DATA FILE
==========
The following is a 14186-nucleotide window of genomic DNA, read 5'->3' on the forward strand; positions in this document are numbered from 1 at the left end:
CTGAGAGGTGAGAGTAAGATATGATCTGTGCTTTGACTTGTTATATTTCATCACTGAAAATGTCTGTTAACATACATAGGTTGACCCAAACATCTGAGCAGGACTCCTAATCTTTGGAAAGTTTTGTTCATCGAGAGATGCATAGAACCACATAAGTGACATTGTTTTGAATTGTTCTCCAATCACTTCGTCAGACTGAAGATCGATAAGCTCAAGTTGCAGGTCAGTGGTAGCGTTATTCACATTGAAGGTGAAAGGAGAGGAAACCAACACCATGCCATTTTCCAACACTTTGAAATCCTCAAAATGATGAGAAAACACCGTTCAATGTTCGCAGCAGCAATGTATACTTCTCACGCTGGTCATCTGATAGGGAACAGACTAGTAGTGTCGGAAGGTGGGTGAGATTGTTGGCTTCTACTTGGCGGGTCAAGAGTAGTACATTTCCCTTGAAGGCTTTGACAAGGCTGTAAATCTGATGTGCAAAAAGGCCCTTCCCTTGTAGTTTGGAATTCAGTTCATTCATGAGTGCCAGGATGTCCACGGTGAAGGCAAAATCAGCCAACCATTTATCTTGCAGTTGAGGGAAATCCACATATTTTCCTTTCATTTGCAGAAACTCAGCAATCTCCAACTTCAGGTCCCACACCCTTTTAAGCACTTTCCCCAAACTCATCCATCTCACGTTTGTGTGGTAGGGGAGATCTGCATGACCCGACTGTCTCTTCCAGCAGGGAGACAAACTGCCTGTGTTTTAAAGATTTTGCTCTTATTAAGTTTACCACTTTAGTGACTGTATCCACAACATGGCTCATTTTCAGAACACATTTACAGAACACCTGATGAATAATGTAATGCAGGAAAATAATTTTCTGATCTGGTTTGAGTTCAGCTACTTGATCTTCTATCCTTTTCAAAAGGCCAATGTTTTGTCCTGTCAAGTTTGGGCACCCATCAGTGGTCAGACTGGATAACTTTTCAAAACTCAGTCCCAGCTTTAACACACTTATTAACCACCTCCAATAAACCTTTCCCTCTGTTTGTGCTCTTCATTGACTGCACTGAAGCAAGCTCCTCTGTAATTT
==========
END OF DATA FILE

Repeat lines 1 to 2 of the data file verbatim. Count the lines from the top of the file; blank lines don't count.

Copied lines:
The following is a 14186-nucleotide window of genomic DNA, read 5'->3' on the forward strand; positions in this document are numbered from 1 at the left end:
CTGAGAGGTGAGAGTAAGATATGATCTGTGCTTTGACTTGTTATATTTCATCACTGAAAATGTCTGTTAACATACATAGGTTGACCCAAACATCTGAGCAGGACTCCTAATCTTTGGAAAGTTTTGTTCATCGAGAGATGCATAGAACCACATAAGTGACATTGTTTTGAATTGTTCTCCAATCACTTCGTCAGACTGAAGATCGATAAGCTCAAGTTGCAGGTCAGTGGTAGCGTTATTCACATTGAAGGTGAAAGGAGAGGAAACCAACACCATGCCATTTTCCAACACTTTGAAATCCTCAAAATGATGAGAAAACACCGTTCAATGTTCGCAGCAGCAATGTATACTTCTCACGCTGGTCATCTGATAGGGAACAGACTAGTAGTGTCGGAAGGTGGGTGAGATTGTTGGCTTCTACTTGGCGGGTCAAGAGTAGTACATTTCCCTTGAAGGCTTTGACAAGGCTGTAAATCTGATGTGCAAAAAGGCCCTTCCCTTGTAGTTTGGAATTCAGTTCATTCATGAGTGCCAGGATGTCCACGGTGAAGGCAAAATCAGCCAACCATTTATCTTGCAGTTGAGGGAAATCCACATATTTTCCTTTCATTTGCAGAAACTCAGCAATCTCCAACTTCAGGTCCCACACCCTTTTAAGCACTTTCCCCAAACTCATCCATCTCACGTTTGTGTGGTAGGGGAGATCTGCATGACCCGACTGTCTCTTCCAGCAGGGAGACAAACTGCCTGTGTTTTAAAGATTTTGCTCTTATTAAGTTTACCACTTTAGTGACTGTATCCACAACATGGCTCATTTTCAGAACACATTTACAGAACACCTGATGAATAATGTAATGCAGGAAAATAATTTTCTGATCTGGTTTGAGTTCAGCTACTTGATCTTCTATCCTTTTCAAAAGGCCAATGTTTTGTCCTGTCAAGTTTGGGCACCCATCAGTGGTCAGACTGGATAACTTTTCAAAACTCAGTCCCAGCTTTAACACACTTATTAACCACCTCCAATAAACCTTTCCCTCTGTTTGTGCTCTTCATTGACTGCACTGAAGCAAGCTCCTCTGTAATTT